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Informing America’s Policy on Illegal Drugs: What We Don’t Know Keeps Hurting Us
1993). Similarly, studies of the relation between prevalence of drug use and variations in legal penalties for drug use tend to find no relationship. For example, Chaloupka et al. (1998) found, using the Monitoring the Future survey data from 1982 and 1989, that variations in length of prison terms prescribed by state law were unrelated to prevalence or frequency of cocaine or marijuana use by high school seniors. They also found that substantial increases in prescribed fines would have little or no effect. These findings are unsurprising because, under present enforcement conditions, the deterrent effect of criminal sanctions against drug use is attenuated significantly by the low probability of detection for any given violation and even for repeated violations. Other factors, including the perceived benefits of drug use, fear of health-related risks, and informal social controls, may have a more significant influence on decisions about using drugs than legal deterrence. As in the case of underage alcohol and tobacco use, current enforcement may have a stronger effect on where people carry or use drugs, rather than on whether they do so.
The issue most extensively studied has been the impact of decriminalization on the prevalence of marijuana use among youths and adults. Penalties for possession of small amounts of marijuana for personal use were significantly reduced in 11 states in the 1970s (Bonnie, 1981b). All of these laws preclude incarceration for consumption-related marijuana offenses, making the offense punishable only by a fine, and most also classify the offense in a category (typically a civil infraction) that does not carry the stigmatizing consequence of having been convicted of a crime— hence the term “decriminalization.”2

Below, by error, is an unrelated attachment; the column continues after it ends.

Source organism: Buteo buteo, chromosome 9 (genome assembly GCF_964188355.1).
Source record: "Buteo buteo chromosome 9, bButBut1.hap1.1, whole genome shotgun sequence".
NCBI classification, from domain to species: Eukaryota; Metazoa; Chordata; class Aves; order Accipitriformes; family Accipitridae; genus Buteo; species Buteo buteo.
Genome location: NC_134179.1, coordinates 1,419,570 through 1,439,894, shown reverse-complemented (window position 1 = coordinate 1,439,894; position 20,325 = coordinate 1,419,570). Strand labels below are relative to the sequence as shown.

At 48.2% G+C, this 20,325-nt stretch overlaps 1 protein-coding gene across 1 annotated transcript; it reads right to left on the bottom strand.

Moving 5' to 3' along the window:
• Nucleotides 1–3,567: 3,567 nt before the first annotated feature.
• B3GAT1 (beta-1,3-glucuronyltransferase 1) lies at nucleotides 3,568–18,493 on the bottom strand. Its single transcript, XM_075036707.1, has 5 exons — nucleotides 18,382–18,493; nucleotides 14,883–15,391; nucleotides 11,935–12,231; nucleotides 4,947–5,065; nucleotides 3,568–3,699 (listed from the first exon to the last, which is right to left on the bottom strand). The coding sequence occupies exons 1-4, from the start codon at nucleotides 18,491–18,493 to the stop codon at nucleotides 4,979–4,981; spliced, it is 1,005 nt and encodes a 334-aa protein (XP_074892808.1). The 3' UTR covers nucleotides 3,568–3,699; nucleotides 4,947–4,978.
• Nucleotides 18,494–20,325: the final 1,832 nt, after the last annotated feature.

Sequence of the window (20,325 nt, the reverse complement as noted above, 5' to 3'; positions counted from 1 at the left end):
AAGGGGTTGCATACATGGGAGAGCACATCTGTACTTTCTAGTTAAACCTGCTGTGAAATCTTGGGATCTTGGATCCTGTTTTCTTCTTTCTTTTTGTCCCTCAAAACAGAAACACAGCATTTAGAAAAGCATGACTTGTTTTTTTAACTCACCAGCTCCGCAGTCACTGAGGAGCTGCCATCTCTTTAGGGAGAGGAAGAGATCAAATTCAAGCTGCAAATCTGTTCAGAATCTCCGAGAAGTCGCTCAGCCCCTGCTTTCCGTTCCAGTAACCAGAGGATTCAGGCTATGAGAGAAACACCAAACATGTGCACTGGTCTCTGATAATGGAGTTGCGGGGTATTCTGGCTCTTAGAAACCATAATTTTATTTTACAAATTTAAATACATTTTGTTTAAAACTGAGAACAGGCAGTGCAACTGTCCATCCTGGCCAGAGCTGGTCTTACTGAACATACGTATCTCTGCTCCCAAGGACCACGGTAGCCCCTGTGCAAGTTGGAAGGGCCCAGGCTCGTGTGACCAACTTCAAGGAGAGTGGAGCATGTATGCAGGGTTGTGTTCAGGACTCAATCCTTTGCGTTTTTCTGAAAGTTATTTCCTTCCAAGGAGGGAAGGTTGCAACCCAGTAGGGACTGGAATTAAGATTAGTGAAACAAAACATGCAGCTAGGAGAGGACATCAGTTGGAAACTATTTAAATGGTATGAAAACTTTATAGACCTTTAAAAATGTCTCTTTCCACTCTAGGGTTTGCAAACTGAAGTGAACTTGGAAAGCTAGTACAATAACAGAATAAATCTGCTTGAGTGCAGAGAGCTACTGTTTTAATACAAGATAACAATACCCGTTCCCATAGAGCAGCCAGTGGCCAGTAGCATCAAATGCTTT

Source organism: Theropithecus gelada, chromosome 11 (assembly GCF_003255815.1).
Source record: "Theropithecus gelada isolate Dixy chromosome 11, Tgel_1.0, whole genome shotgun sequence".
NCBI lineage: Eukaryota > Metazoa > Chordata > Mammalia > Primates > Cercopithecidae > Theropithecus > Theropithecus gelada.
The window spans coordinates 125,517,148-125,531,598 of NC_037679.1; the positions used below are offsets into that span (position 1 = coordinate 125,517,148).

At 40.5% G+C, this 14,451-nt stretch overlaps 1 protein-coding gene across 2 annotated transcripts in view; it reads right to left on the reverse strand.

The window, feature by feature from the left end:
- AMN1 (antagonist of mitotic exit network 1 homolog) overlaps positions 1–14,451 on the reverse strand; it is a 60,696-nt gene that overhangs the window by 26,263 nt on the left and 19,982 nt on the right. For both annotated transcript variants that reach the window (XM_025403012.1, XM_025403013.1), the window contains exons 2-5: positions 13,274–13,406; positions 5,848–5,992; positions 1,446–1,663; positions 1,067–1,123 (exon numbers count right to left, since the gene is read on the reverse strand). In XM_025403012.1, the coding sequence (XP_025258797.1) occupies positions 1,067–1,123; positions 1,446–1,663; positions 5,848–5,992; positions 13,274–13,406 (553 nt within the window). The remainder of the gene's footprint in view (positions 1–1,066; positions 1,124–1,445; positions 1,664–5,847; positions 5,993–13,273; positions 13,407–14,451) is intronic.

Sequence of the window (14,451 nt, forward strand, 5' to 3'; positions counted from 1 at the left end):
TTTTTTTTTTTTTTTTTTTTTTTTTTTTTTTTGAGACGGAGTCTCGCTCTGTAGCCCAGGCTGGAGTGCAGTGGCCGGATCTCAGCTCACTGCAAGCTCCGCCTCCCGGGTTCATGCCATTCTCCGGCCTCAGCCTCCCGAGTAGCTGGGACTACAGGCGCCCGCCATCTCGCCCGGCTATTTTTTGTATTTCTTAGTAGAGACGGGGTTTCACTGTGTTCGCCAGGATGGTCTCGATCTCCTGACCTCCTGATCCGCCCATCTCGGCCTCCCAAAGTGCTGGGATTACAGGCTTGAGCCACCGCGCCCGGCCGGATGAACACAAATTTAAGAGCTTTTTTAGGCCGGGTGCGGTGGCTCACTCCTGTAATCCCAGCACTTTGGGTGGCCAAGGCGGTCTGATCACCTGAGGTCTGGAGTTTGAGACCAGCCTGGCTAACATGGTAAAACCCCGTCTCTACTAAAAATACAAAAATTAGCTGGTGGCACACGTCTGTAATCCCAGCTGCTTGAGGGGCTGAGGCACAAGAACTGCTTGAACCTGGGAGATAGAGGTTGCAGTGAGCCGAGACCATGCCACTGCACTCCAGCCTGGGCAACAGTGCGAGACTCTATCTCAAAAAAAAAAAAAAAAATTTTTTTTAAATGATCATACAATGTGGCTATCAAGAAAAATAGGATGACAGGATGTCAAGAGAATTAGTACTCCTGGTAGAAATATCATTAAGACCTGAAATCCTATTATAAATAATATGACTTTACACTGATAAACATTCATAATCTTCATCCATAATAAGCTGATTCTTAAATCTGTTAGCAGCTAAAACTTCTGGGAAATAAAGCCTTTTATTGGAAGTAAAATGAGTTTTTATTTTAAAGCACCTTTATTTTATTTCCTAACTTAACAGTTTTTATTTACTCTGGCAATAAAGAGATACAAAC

Most cross-state comparisons in the United States (as well as in Australia; see McGeorge and Aitken, 1997) have found no significant differences in the prevalence of marijuana use in decriminalized and nondecriminalized states (e.g., Johnston et al., 1981; Single, 1989; DiNardo and Lemieux, 1992; Thies and Register, 1993). Even in the few studies that find an effect on prevalence, it is a weak one. For example, using pooled data from the National Household Survey of Drug Abuse for 1988, 1990 and 1991, Saffer and Chaloupka (1995) found that marijuana decriminalization increased past-year marijuana use by 6 to 7 percent and past-
The term “decriminalization” has sometimes been misunderstood to refer to “legalization” (i.e., making drugs legally available for nonmedical uses, as in the case of alcohol). However, as used by experts in criminal law and popularized by the National Commission on Marihuana and Drug Abuse in 1972, “decriminalization” refers to the repeal of criminal sanctions against possession for personal use, even though the drugs remain contraband and commercial access remains prohibited. The erroneous association between decriminalization and legalization has led some commentators to abandon the term in favor of “depenalization” to refer to these more lenient marijuana laws.